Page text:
Robert Meinke

06/15/2012 04:27 pm

One apparent trigger for Penguin is a high percentage of transactional anchor text (i.e., money keywords) as opposed to navigational anchor text (like "click here" or "domain.com") in links to your site. Try changing the anchor text for those footer links to URLs - instead of "Web Hosting Talk" use "WebHostingTalk.com".

Jeff

06/15/2012 04:29 pm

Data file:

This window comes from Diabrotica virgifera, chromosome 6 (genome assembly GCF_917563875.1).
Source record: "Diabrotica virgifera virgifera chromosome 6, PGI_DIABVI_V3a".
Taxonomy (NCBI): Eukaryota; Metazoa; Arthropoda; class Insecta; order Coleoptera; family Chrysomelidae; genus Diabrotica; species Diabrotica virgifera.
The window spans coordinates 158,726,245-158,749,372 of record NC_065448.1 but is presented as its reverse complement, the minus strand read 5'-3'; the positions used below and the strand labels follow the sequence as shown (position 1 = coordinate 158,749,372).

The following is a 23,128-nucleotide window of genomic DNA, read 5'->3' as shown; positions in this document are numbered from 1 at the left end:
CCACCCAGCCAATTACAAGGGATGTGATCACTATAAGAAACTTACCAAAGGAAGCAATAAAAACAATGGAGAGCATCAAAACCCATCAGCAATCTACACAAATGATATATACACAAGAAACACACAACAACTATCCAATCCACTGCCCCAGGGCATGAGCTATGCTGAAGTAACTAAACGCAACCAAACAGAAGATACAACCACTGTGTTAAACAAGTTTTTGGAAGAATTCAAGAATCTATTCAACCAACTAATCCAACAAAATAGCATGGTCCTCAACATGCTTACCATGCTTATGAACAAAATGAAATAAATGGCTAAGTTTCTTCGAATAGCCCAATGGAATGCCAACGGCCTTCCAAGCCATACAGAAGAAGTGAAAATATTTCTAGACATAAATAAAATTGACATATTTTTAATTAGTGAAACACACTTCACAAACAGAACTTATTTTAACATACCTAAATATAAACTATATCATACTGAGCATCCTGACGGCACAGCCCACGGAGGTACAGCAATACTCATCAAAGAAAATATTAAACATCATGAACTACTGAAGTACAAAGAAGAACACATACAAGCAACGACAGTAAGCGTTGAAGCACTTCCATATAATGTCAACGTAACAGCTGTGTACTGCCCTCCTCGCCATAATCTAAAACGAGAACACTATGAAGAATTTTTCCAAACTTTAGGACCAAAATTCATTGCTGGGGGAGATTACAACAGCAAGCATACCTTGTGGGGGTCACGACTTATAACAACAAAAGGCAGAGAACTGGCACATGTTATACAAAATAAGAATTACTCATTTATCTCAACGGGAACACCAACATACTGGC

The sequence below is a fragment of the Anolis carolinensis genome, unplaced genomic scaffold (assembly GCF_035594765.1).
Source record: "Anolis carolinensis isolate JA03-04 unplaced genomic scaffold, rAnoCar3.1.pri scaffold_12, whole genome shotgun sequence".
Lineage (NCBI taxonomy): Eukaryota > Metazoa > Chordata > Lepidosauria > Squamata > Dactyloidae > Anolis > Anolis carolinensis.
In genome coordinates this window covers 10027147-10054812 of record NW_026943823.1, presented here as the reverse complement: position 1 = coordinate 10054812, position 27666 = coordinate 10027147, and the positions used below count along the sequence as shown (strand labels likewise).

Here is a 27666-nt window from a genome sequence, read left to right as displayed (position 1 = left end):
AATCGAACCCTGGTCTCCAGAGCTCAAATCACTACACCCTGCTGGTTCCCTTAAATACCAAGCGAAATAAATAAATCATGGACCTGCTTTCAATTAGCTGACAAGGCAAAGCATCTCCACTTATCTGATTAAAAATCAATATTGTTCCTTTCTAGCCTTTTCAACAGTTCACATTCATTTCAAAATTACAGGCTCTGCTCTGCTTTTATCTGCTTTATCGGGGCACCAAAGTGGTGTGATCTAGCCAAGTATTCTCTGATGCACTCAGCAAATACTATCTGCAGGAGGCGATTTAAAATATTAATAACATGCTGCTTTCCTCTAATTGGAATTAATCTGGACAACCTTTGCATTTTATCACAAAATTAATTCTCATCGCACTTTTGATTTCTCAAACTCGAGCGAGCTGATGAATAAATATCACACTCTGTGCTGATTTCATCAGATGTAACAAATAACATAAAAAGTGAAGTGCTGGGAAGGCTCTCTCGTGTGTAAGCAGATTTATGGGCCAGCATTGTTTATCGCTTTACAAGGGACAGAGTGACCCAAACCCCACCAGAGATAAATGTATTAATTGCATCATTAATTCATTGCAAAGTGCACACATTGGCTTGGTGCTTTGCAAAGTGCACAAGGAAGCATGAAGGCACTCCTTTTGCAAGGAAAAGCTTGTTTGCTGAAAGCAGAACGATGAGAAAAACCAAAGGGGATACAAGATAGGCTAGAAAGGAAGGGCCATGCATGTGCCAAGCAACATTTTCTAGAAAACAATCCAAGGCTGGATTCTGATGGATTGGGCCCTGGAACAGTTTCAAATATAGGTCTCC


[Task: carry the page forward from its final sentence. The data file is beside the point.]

The Bottom Line: No matter how sophisticated your search results equation is, it can and will be manipulated as long as a human being's review isn't a large part of the ranking system. I remember way back in the day when the web was much smaller, there were search engines 100% powered by human reviewers. These were the best results you could ever hope to get. But as the web grew, this became impossible for all results. Yet, how many reviewers do you think Google employs even now? I'm guessing thousands and thousands of off-shore reviewers. Instead of using them to penalize sites, why not use them to reward sites? So you have the human aspect on both sides of the equation and not just the negative? In my opinion Penguin, at least initially, was intentionally or unintentionally a scare tactic to try to curb the amount of SERP manipulation stemming from artificial backlinking. Before, it was stated that links are either counted or not counted, never were they assigned negative weight. You couldn't do that because you can't control who links to you. You *should* only penalize a site for things that the actual site's domain has control over (on-page black-hat techniques, content over-optimization, cloaking, etc.) When you assign negative weight to a site based on factors stemming from another site, outside the site's control, then you just opened up Google for Negative SEO. Google's only true solution is to eliminate backlinks as a factor in the search equation, or, only assign link juice to links coming from sites that have been manually reviewed and approved as authoritative sites that have strict editorial control over what sites they link to. My guess is Google doesn't want to invest in a lot more human reviewers so they use Penguin to try to scare everyone to "get in line and straighten out your tactics." I will be paying to have as much Negative SEO done as I can afford hopefully forcing Google to fully role-back Penguin, or even better, decrease the weight of machine calculated backlinks in their SERPs. It seems they have already partially rolled it back based on slow recovery of sites I saw that got "hit." There's SO many other factors, I think Google has made a mistake to give backlinks more relative weight in the equation than they should have which has fostered much time an effort to be spent on artificial link building.